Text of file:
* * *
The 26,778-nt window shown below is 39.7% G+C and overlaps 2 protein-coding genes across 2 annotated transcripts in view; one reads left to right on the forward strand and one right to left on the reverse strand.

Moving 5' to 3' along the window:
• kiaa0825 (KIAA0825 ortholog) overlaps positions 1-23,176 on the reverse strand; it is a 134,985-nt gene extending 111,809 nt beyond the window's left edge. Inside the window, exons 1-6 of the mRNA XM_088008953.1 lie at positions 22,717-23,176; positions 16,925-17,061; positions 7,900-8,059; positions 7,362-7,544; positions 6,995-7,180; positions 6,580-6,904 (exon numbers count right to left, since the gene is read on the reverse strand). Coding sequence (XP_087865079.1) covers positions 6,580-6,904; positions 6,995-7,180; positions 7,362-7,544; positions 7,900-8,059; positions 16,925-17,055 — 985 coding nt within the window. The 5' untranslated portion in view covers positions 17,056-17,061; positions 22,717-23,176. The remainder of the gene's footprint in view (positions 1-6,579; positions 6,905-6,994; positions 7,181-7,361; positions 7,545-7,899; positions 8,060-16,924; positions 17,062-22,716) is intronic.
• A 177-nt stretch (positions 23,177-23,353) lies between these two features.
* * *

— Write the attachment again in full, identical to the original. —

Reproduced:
The 26,778-nt window shown below is 39.7% G+C and overlaps 2 protein-coding genes across 2 annotated transcripts in view; one reads left to right on the forward strand and one right to left on the reverse strand.

Moving 5' to 3' along the window:
• kiaa0825 (KIAA0825 ortholog) overlaps positions 1-23,176 on the reverse strand; it is a 134,985-nt gene extending 111,809 nt beyond the window's left edge. Inside the window, exons 1-6 of the mRNA XM_088008953.1 lie at positions 22,717-23,176; positions 16,925-17,061; positions 7,900-8,059; positions 7,362-7,544; positions 6,995-7,180; positions 6,580-6,904 (exon numbers count right to left, since the gene is read on the reverse strand). Coding sequence (XP_087865079.1) covers positions 6,580-6,904; positions 6,995-7,180; positions 7,362-7,544; positions 7,900-8,059; positions 16,925-17,055 — 985 coding nt within the window. The 5' untranslated portion in view covers positions 17,056-17,061; positions 22,717-23,176. The remainder of the gene's footprint in view (positions 1-6,579; positions 6,905-6,994; positions 7,181-7,361; positions 7,545-7,899; positions 8,060-16,924; positions 17,062-22,716) is intronic.
• A 177-nt stretch (positions 23,177-23,353) lies between these two features.